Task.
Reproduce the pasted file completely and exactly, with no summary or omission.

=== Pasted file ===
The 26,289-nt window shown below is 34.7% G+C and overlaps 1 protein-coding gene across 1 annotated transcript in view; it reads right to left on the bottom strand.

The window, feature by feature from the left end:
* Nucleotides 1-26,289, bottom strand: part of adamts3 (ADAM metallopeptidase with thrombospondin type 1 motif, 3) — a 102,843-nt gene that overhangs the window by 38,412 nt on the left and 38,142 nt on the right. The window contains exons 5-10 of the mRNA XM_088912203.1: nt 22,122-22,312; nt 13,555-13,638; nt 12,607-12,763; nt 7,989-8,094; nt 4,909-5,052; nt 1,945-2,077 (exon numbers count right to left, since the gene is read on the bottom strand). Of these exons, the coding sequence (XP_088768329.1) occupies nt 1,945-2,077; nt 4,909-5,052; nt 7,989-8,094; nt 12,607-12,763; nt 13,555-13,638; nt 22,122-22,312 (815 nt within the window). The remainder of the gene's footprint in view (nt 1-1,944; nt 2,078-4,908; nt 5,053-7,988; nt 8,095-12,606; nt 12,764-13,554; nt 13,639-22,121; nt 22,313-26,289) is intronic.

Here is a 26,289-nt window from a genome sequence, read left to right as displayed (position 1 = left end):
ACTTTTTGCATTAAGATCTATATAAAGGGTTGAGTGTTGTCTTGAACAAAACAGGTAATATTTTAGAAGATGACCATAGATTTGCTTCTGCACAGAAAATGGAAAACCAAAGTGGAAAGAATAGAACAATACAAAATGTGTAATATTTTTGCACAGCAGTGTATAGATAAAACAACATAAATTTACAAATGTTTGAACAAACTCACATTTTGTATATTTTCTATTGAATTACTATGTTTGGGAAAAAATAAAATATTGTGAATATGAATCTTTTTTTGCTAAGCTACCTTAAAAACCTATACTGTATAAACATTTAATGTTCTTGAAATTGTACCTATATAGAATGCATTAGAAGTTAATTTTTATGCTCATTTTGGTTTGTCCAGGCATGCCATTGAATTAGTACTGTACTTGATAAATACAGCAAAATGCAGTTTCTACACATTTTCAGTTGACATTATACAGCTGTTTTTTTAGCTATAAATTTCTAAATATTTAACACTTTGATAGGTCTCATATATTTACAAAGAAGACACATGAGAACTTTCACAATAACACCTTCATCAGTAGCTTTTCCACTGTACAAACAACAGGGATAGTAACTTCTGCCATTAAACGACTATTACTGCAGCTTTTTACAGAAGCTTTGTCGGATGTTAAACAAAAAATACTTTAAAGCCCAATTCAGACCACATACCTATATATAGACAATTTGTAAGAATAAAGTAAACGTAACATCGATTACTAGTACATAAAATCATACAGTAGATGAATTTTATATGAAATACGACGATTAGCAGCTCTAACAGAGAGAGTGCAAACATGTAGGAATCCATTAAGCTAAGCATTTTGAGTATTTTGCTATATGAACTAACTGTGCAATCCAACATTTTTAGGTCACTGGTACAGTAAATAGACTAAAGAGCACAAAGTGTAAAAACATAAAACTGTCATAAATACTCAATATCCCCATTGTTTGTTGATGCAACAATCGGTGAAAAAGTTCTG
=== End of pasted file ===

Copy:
The 26,289-nt window shown below is 34.7% G+C and overlaps 1 protein-coding gene across 1 annotated transcript in view; it reads right to left on the bottom strand.

The window, feature by feature from the left end:
* Nucleotides 1-26,289, bottom strand: part of adamts3 (ADAM metallopeptidase with thrombospondin type 1 motif, 3) — a 102,843-nt gene that overhangs the window by 38,412 nt on the left and 38,142 nt on the right. The window contains exons 5-10 of the mRNA XM_088912203.1: nt 22,122-22,312; nt 13,555-13,638; nt 12,607-12,763; nt 7,989-8,094; nt 4,909-5,052; nt 1,945-2,077 (exon numbers count right to left, since the gene is read on the bottom strand). Of these exons, the coding sequence (XP_088768329.1) occupies nt 1,945-2,077; nt 4,909-5,052; nt 7,989-8,094; nt 12,607-12,763; nt 13,555-13,638; nt 22,122-22,312 (815 nt within the window). The remainder of the gene's footprint in view (nt 1-1,944; nt 2,078-4,908; nt 5,053-7,988; nt 8,095-12,606; nt 12,764-13,554; nt 13,639-22,121; nt 22,313-26,289) is intronic.

Here is a 26,289-nt window from a genome sequence, read left to right as displayed (position 1 = left end):
ACTTTTTGCATTAAGATCTATATAAAGGGTTGAGTGTTGTCTTGAACAAAACAGGTAATATTTTAGAAGATGACCATAGATTTGCTTCTGCACAGAAAATGGAAAACCAAAGTGGAAAGAATAGAACAATACAAAATGTGTAATATTTTTGCACAGCAGTGTATAGATAAAACAACATAAATTTACAAATGTTTGAACAAACTCACATTTTGTATATTTTCTATTGAATTACTATGTTTGGGAAAAAATAAAATATTGTGAATATGAATCTTTTTTTGCTAAGCTACCTTAAAAACCTATACTGTATAAACATTTAATGTTCTTGAAATTGTACCTATATAGAATGCATTAGAAGTTAATTTTTATGCTCATTTTGGTTTGTCCAGGCATGCCATTGAATTAGTACTGTACTTGATAAATACAGCAAAATGCAGTTTCTACACATTTTCAGTTGACATTATACAGCTGTTTTTTTAGCTATAAATTTCTAAATATTTAACACTTTGATAGGTCTCATATATTTACAAAGAAGACACATGAGAACTTTCACAATAACACCTTCATCAGTAGCTTTTCCACTGTACAAACAACAGGGATAGTAACTTCTGCCATTAAACGACTATTACTGCAGCTTTTTACAGAAGCTTTGTCGGATGTTAAACAAAAAATACTTTAAAGCCCAATTCAGACCACATACCTATATATAGACAATTTGTAAGAATAAAGTAAACGTAACATCGATTACTAGTACATAAAATCATACAGTAGATGAATTTTATATGAAATACGACGATTAGCAGCTCTAACAGAGAGAGTGCAAACATGTAGGAATCCATTAAGCTAAGCATTTTGAGTATTTTGCTATATGAACTAACTGTGCAATCCAACATTTTTAGGTCACTGGTACAGTAAATAGACTAAAGAGCACAAAGTGTAAAAACATAAAACTGTCATAAATACTCAATATCCCCATTGTTTGTTGATGCAACAATCGGTGAAAAAGTTCTG